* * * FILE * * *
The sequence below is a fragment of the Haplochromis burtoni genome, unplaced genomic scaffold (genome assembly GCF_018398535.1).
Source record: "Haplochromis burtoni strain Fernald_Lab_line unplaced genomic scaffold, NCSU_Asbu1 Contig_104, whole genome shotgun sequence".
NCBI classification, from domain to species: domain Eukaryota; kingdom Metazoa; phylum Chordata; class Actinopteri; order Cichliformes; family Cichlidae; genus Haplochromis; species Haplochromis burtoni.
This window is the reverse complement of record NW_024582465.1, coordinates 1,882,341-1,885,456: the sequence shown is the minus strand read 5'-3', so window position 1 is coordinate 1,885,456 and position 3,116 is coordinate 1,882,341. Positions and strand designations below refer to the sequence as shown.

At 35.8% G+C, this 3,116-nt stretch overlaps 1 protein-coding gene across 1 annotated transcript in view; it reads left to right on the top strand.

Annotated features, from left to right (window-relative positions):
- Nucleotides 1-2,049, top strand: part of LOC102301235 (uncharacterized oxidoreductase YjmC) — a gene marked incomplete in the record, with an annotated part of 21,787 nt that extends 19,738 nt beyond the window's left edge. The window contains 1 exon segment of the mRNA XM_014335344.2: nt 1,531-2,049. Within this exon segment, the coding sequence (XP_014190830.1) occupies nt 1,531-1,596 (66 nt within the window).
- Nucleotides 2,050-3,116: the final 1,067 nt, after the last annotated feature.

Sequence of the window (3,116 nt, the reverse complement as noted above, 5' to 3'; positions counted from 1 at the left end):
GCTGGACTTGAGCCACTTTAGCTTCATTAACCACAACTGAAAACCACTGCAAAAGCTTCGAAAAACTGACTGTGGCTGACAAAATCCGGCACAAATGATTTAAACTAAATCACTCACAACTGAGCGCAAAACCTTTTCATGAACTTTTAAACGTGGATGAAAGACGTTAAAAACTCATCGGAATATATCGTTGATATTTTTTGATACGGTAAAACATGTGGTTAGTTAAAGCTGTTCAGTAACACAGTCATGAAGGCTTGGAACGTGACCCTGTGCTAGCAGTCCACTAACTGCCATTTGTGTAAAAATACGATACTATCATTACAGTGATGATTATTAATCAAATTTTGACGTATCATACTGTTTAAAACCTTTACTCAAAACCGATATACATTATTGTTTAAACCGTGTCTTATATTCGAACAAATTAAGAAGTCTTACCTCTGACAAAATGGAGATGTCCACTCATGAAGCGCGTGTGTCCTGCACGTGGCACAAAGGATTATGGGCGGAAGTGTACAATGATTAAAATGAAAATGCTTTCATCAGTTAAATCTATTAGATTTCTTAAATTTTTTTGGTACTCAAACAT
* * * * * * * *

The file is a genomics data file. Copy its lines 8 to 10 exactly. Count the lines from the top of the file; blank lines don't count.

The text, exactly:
- Nucleotides 2,050-3,116: the final 1,067 nt, after the last annotated feature.

Sequence of the window (3,116 nt, the reverse complement as noted above, 5' to 3'; positions counted from 1 at the left end):
GCTGGACTTGAGCCACTTTAGCTTCATTAACCACAACTGAAAACCACTGCAAAAGCTTCGAAAAACTGACTGTGGCTGACAAAATCCGGCACAAATGATTTAAACTAAATCACTCACAACTGAGCGCAAAACCTTTTCATGAACTTTTAAACGTGGATGAAAGACGTTAAAAACTCATCGGAATATATCGTTGATATTTTTTGATACGGTAAAACATGTGGTTAGTTAAAGCTGTTCAGTAACACAGTCATGAAGGCTTGGAACGTGACCCTGTGCTAGCAGTCCACTAACTGCCATTTGTGTAAAAATACGATACTATCATTACAGTGATGATTATTAATCAAATTTTGACGTATCATACTGTTTAAAACCTTTACTCAAAACCGATATACATTATTGTTTAAACCGTGTCTTATATTCGAACAAATTAAGAAGTCTTACCTCTGACAAAATGGAGATGTCCACTCATGAAGCGCGTGTGTCCTGCACGTGGCACAAAGGATTATGGGCGGAAGTGTACAATGATTAAAATGAAAATGCTTTCATCAGTTAAATCTATTAGATTTCTTAAATTTTTTTGGTACTCAAACAT